People should contact an area DNR aquatic invasive species specialist if they think they have found zebra mussels or any other invasive species that has not already been confirmed in a lake.

More information is available at www.mndnr.gov/AIS.

Source: Mn DNR

Zebra mussels confirmed in Lakeville’s Lake Marion

City may apply for DNR pilot project treatment

The Minnesota Department of Natural Resources has confirmed zebra mussels in Lake Marion, in the city of Lakeville, in Dakota County.

Five adult zebra mussels were found at the public access by a lake consulting business, as part of an early detection monitoring program conducted for the city of Lakeville. The city may apply for a pilot project treatment after a more thorough search of the lake is completed.

As boat owners begin taking boats and equipment out of the water for the season, the DNR reminds them to carefully check for aquatic invasive species and contact the DNR with any suspected new infestations. Look on the posts, wheels and underwater support bars of docks and lifts, as well as any parts of boats, pontoons and rafts that may have been submerged in water for an extended period.

Minnesota law requires that docks and lifts be allowed to dry for at least 21 days before being placed in another body of water, whether aquatic invasive species are present or not.

Minnesota law requires boaters and anglers to:

  • Clean watercraft of aquatic plants and prohibited invasive species.
  • Drain all water by removing drain plugs and keeping them out during transport, and
  • Dispose of unwanted bait in the trash.

Some invasive species are small and difficult to see at the access. To remove or kill them, take one or more of the following precautions before moving to another waterbody, especially after leaving infested waters:

  • Spray with high-pressure water.
  • Rinse with very hot water (120 degrees Fahrenheit for at least two minutes or 140 degrees Fahrenheit for at least 10 seconds).
  • Dry for at least five days.

People should contact an area DNR aquatic invasive species specialist if they think they have found zebra mussels or any other invasive species that has not already been confirmed in a lake.

More information is available at www.mndnr.gov/AIS.

Source: Mn DNR

Good waterfowl opener expected this weekend

Duck hunting is expected to be good when Minnesota’s regular waterfowl season opens a half-hour before sunrise on Saturday, Sept. 23.

“The number of breeding ducks in Minnesota and North America has been good in recent years, so we’re optimistic that will result in a good duck season,” said Steve Cordts, waterfowl specialist with the Department of Natural Resources. “Wetland habitat conditions and wild rice lakes are in pretty good shape.  Canada goose populations remain high as well, so there’s lots of opportunity to hunt geese this fall.”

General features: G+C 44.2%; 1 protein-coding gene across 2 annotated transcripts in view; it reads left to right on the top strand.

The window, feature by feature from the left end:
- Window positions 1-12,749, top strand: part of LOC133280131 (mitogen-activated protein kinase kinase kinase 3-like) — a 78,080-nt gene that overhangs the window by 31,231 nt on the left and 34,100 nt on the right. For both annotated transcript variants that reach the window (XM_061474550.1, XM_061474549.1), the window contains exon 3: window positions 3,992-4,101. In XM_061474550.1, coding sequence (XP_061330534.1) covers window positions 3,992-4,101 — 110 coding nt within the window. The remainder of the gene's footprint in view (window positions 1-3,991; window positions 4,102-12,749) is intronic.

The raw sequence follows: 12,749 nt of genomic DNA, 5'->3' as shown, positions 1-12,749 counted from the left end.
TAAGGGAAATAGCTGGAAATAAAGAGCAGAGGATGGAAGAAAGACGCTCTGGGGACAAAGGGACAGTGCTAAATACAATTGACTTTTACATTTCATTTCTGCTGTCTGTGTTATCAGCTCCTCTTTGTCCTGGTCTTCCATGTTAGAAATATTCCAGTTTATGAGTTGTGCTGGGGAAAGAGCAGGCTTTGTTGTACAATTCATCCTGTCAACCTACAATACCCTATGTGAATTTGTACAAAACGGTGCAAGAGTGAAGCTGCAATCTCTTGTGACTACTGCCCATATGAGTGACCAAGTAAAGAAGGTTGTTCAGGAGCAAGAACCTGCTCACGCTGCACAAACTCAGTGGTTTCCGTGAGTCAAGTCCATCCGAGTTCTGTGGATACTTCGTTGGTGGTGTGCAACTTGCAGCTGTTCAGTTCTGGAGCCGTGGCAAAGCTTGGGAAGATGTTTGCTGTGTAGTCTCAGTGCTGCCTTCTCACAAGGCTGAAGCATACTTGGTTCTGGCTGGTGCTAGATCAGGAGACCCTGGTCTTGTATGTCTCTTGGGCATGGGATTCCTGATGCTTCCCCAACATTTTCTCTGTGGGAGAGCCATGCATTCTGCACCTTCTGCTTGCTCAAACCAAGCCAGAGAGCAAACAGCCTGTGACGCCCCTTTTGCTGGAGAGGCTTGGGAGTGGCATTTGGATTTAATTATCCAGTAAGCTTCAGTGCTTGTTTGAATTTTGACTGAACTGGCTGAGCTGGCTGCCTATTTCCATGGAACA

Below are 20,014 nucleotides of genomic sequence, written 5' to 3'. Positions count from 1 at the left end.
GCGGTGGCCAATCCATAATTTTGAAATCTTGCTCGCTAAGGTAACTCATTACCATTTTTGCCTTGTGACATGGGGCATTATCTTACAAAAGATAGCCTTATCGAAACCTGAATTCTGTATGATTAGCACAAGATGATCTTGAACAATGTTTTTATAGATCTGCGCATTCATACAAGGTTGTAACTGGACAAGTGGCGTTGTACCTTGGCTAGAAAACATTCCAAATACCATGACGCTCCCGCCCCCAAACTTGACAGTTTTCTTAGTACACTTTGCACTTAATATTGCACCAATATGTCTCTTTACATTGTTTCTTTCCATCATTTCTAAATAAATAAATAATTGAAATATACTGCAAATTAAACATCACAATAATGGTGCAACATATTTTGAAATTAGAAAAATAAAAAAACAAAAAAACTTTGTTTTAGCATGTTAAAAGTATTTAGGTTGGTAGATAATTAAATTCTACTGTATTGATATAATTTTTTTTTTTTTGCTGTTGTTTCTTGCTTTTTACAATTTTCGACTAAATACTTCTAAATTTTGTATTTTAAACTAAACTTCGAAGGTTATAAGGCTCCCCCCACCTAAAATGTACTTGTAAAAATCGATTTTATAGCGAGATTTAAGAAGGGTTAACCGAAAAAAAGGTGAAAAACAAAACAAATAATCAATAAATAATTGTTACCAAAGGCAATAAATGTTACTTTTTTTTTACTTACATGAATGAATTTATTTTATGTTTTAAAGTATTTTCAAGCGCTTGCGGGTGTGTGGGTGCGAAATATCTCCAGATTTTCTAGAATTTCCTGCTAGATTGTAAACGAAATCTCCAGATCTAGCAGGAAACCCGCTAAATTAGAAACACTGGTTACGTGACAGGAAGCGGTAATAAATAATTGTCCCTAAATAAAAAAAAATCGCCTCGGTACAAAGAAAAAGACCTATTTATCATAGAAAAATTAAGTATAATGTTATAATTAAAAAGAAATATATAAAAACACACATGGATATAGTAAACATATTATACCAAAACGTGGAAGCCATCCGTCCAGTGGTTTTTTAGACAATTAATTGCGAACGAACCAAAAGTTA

Duck seasons and limits
The duck season structure is similar to recent years. The waterfowl seasons are based on a federal framework that applies to all states in the Mississippi Flyway. Waterfowl hunting regulations are available wherever DNR licenses are sold and online at mndnr.gov/regulations/hunting.

Duck season will be open for 60 days in each of the three waterfowl zones:

  • In the north zone, duck season is Sept. 23 through Tuesday, Nov. 21.
  • In the central zone, duck season is Sept. 23 through Sunday, Oct. 1, closes for five days, then reopens Saturday, Oct. 7, and runs through Sunday, Nov. 26.
  • In the south zone, duck season is Sept. 23 through Oct. 1, closes for 12 days, then reopens Saturday, Oct. 14, and runs through Sunday, Dec. 3.

The daily duck bag limit remains six per day. The mallard bag limit remains four per day, including no more than two hen mallards. The daily bag limits are three for wood duck and scaup; and two for redheads, canvasbacks and black ducks and one for pintails.

The DNR will post a weekly waterfowl migration report each week during the duck season. The reports are typically posted on Thursday afternoon at mndnr.gov/hunting/waterfowl.

Goose and sandhill crane seasons
Minnesota’s goose season will reopen in conjunction with the duck season statewide on Sept. 23, with a bag limit of three dark geese per day the entire season. “Dark” geese include Canada geese, white-fronted geese and brant. The daily bag limit for light geese is 20. “Light geese” include snow, blue and Ross’s geese.  Goose season will be closed in the central and south duck zones when duck season is closed.

The season for sandhill cranes remains open through Sunday, Oct. 22 in the northwest goose and sandhill crane zone only. The daily bag limit will be one sandhill crane per day. A $3 sandhill crane permit is required in addition to a small game hunting license.

More information on duck, goose, sandhill crane and other migratory bird hunting is available in the 2017 Minnesota Waterfowl Hunting Regulations booklet from license vendors and online at mndnr.gov/hunting/waterfowl.

Source: Mn DNR

Citizens can apply to serve on Lake of the Woods input group

Citizens interested in volunteering to discuss Lake of the Woods fish and habitat can apply to participate in the Lake of the Woods fisheries input group, according to the Minnesota Department of Natural Resources.

Applications must be completed by Monday, Oct. 10, and are available online at mndnr.gov/lakeofthewoods.